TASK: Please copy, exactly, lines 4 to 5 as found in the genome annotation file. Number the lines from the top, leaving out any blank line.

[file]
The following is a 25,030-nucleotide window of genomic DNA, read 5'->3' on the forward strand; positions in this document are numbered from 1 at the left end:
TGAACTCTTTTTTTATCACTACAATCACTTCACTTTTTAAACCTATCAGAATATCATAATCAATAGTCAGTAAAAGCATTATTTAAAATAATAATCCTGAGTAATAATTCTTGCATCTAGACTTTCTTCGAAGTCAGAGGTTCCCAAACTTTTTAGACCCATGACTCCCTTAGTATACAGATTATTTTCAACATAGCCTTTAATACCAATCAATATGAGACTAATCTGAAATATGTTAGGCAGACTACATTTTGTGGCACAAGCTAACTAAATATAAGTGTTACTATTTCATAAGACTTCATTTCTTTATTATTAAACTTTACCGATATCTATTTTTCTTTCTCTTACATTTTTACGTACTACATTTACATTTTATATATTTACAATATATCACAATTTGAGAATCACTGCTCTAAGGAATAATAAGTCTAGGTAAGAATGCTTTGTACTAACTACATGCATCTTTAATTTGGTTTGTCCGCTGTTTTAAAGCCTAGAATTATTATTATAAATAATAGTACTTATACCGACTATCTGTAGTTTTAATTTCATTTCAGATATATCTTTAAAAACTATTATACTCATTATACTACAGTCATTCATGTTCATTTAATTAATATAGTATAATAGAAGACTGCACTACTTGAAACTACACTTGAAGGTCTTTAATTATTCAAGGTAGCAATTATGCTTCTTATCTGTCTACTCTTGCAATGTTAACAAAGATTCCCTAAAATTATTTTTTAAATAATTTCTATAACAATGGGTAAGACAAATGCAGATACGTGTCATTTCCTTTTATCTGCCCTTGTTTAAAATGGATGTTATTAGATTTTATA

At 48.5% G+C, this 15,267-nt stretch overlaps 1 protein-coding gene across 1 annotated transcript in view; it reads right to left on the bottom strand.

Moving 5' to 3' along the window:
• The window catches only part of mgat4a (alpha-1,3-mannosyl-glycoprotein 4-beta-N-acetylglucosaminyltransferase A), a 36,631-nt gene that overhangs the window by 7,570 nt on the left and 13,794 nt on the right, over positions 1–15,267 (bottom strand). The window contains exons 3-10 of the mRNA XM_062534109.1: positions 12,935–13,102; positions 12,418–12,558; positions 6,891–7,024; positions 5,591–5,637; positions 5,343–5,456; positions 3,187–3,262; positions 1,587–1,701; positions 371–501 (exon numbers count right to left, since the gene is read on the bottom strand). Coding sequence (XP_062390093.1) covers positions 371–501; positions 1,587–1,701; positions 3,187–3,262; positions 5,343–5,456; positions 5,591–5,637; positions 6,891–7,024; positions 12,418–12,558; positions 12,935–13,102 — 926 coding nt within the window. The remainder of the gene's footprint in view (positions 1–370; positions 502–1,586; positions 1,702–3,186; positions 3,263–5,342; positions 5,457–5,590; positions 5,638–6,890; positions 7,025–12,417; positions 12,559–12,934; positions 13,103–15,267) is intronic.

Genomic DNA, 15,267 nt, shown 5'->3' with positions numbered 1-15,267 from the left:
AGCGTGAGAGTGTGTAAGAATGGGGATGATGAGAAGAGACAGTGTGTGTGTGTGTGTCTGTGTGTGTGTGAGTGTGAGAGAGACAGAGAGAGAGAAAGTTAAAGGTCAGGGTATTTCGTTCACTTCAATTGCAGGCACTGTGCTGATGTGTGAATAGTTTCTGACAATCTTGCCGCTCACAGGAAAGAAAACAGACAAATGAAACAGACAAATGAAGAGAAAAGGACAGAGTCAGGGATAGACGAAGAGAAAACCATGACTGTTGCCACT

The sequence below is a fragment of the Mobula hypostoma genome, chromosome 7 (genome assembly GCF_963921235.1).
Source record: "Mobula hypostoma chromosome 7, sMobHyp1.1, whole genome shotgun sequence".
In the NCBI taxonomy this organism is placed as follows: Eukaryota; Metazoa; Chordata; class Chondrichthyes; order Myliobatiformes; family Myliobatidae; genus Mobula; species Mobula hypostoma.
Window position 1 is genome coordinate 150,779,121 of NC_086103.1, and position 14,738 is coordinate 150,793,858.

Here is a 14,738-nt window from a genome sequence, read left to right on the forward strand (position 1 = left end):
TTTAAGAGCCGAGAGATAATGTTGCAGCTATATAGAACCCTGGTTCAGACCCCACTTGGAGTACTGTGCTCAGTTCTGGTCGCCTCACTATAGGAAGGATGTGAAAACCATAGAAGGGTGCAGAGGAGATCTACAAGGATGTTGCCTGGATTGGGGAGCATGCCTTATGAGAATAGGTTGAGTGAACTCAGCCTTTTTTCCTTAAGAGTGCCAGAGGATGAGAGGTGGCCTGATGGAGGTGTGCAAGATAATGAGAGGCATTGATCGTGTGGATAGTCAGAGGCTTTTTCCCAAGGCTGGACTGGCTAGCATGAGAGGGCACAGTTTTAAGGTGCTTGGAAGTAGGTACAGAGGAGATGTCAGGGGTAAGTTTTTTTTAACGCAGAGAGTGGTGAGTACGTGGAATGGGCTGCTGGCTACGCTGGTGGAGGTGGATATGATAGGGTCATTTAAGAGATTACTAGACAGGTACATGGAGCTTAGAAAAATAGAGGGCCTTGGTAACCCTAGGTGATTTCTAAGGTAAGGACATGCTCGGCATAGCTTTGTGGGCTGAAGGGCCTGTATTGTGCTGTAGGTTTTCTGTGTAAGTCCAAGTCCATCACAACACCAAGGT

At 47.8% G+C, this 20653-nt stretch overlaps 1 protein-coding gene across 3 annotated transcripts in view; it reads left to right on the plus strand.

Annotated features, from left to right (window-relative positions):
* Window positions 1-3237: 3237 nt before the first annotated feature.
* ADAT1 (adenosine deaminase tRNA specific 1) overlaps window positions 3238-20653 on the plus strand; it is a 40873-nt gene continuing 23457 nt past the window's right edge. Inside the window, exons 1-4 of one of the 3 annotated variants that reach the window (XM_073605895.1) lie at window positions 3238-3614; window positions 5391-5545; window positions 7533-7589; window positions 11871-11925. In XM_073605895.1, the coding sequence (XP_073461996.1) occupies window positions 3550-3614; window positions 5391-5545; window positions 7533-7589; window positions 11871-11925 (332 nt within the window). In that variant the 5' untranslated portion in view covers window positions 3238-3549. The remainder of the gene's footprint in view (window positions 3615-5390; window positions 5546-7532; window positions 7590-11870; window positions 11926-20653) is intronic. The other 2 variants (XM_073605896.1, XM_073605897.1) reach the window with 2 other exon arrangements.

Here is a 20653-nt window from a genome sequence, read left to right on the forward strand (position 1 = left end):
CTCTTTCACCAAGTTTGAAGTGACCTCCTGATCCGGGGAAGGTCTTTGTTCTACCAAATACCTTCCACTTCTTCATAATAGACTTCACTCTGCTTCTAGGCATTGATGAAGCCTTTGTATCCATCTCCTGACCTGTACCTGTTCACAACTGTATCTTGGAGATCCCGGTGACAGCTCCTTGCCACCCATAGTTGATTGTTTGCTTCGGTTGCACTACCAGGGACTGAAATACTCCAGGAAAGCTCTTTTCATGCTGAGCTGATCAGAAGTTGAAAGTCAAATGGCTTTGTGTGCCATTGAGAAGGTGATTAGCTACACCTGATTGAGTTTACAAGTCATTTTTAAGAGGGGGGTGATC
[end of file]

Moving 5' to 3' along the window:
• The window catches only part of mgat4a (alpha-1,3-mannosyl-glycoprotein 4-beta-N-acetylglucosaminyltransferase A), a 36,631-nt gene that overhangs the window by 7,570 nt on the left and 13,794 nt on the right, over positions 1–15,267 (bottom strand). The window contains exons 3-10 of the mRNA XM_062534109.1: positions 12,935–13,102; positions 12,418–12,558; positions 6,891–7,024; positions 5,591–5,637; positions 5,343–5,456; positions 3,187–3,262; positions 1,587–1,701; positions 371–501 (exon numbers count right to left, since the gene is read on the bottom strand). Coding sequence (XP_062390093.1) covers positions 371–501; positions 1,587–1,701; positions 3,187–3,262; positions 5,343–5,456; positions 5,591–5,637; positions 6,891–7,024; positions 12,418–12,558; positions 12,935–13,102 — 926 coding nt within the window. The remainder of the gene's footprint in view (positions 1–370; positions 502–1,586; positions 1,702–3,186; positions 3,263–5,342; positions 5,457–5,590; positions 5,638–6,890; positions 7,025–12,417; positions 12,559–12,934; positions 13,103–15,267) is intronic.